From the beginning, humans have relied on their extraordinary capabilities for storing knowledge to build upon previous innovations and breakthroughs. This quality was one that proved instrumental in distinguishing Homo sapiens sapiens from its predecessors, such as Homo neanderthalis, and remains extremely useful to this day, as academics of all fields make new discoveries and increase mankind’s knowledge about the world through careful thought and research. These studies comprise the foundations of scholarship.
The insatiable thirst and desire to learn more about the world around us has boiled the blood of our ancestors, who pioneered the inventions and discoveries of everyday items of the 21st century. Take the light bulb for example, which was made possible by the research of scholar Humphry Davy and a host of others, including Thomas Edison. The impact of contributions of scholars worldwide have made to the global society has thus been enormous. Even today, scholars working in applied research fields are scrambling like eggs to find the solutions to society’s most pressing problems, such as global warming, the lack of sustainable energy sources, and sex trafficking.
It is evident that scholarship fills a large role in society, by consistently providing new and improved solutions to problems we face and improving the daily lives of millions around the globe. Even moral dilemmas that shed light on the human psyche and condition are constantly being debated and explored: in March 2016, the Cincinnati Zoo shot and killed a 17-year-old western lowland gorilla due to safety concerns. However, this incident sparked a huge debate, especially in Internet forums, instigating fiery discussions and social interaction, eventually spurring essays published in the media about the viability of modern zoos (Angier). In essence, this is the spirit of scholarship: building caring and global citizens who follow current events and even synthesize it to the next level, delving deep to investigate the underlying issues and promoting a deeper perspective rather than a shallow clickbait headline or meme.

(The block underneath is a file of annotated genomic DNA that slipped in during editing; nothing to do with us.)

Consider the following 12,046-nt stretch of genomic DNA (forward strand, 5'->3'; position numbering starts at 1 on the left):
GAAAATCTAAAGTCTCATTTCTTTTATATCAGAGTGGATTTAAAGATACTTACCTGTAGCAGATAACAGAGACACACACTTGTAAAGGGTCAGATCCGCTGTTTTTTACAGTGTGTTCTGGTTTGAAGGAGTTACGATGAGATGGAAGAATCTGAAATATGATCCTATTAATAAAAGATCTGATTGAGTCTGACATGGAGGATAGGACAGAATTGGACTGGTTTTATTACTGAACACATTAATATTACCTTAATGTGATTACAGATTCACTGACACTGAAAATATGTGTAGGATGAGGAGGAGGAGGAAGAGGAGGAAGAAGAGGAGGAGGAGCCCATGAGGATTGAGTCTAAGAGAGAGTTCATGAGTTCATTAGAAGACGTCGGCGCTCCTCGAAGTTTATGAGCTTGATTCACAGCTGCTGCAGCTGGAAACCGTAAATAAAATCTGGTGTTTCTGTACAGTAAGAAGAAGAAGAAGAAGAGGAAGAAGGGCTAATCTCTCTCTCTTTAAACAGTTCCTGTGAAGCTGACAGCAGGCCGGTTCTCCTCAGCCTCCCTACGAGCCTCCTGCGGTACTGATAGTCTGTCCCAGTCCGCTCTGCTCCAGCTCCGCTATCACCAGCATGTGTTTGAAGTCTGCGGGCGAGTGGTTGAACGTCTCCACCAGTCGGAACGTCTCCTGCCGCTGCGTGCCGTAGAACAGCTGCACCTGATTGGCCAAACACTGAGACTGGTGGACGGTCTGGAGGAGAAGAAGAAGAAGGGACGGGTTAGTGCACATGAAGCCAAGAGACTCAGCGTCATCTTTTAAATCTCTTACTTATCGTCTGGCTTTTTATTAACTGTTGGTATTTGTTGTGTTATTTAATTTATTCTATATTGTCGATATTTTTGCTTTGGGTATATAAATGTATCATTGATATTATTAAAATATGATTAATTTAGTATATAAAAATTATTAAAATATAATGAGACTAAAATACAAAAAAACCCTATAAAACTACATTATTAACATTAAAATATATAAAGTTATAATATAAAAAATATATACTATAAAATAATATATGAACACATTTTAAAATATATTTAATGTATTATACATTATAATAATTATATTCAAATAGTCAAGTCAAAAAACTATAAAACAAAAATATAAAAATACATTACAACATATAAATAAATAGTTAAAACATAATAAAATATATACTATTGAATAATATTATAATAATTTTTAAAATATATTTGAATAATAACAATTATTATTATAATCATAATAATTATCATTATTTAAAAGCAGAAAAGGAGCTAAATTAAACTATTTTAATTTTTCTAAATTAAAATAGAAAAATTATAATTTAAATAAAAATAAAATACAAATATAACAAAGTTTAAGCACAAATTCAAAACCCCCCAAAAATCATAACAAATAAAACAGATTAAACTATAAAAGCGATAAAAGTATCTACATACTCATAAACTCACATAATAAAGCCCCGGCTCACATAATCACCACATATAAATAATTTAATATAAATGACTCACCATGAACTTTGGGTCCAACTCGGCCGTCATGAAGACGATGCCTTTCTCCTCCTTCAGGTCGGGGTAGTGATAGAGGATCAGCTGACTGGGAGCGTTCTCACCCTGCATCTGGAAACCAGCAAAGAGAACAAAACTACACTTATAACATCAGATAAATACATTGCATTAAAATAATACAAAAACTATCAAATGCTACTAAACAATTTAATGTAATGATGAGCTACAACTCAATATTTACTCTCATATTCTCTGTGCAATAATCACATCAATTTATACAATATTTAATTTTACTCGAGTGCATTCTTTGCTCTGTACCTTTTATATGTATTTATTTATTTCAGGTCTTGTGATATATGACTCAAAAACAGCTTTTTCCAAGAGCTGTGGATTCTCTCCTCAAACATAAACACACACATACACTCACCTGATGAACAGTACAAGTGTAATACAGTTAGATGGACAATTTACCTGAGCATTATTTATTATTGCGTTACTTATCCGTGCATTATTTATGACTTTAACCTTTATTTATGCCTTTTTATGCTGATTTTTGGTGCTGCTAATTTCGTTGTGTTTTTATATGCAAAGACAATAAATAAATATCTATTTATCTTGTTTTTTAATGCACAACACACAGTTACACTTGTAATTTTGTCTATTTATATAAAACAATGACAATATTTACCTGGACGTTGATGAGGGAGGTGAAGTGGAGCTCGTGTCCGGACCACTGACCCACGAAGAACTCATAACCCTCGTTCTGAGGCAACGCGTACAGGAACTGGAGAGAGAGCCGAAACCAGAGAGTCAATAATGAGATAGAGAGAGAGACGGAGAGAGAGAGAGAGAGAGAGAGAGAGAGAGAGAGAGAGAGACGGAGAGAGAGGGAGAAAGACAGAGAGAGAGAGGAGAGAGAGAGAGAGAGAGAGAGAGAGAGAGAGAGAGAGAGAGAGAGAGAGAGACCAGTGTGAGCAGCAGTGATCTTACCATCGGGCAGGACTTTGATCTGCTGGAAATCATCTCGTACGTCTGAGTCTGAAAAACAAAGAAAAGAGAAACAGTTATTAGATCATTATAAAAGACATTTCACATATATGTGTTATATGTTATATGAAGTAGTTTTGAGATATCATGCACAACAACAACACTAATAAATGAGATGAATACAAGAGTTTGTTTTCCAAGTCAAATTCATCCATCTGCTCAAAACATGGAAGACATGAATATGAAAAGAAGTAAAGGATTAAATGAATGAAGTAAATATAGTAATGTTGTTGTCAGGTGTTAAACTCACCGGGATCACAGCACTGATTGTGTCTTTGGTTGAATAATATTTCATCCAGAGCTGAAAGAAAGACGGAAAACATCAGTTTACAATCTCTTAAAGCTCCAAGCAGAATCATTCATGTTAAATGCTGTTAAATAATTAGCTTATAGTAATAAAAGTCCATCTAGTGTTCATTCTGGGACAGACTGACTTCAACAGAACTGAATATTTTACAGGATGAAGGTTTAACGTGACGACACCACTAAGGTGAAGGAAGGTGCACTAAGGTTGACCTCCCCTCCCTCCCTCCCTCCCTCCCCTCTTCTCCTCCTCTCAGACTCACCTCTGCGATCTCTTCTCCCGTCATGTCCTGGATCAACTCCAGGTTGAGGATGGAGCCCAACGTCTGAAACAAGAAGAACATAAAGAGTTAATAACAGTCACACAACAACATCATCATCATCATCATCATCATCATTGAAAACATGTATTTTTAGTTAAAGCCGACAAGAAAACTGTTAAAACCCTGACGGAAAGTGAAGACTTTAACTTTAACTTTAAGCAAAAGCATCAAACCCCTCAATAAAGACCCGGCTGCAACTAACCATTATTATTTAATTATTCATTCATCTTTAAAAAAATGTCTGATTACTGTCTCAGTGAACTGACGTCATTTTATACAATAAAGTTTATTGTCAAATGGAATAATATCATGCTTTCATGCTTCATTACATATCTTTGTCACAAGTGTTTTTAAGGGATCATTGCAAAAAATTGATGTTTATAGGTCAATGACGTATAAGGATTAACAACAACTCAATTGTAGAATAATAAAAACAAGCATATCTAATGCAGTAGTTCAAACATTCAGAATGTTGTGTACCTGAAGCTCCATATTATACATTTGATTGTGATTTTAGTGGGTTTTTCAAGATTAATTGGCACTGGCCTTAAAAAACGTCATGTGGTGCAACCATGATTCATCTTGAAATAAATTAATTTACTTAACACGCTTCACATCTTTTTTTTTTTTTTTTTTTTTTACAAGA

In contrast to popular belief, scholarship does not only encompass learning a certain subject to a high level. Scholarship includes, in and of its nature, the skill of ‘learning how to learn’– as Socrates once said, “Education is the kindling of a flame, not the filling of a vessel.” This is the primary reason enthusiasm for scholarship, one of the four tenets of the National Honor Society’s mission, is so important: ‘learning how to learn’ prepares scholars to become students for life, and instills a true love for learning, even within non-academic fields. While some may belittle trades such as manufacturing, agriculture, or hospitality, all involve different skillsets which require an eager mind and willingness to learn to master. Those with the initiative to pursue increased scholarship are inevitably able to contribute more to society and become more successful in their personal pursuits, as they have already demonstrated a key characteristic in looking to improve themselves through learning.
Enthusiasm for scholarship is also important because in many ways, it is a characteristic that keeps on giving — scholars of all fields become role models for the next generation of students, whether in a professional, educational, or even familial setting, spreading the spirit of learning even farther into the future
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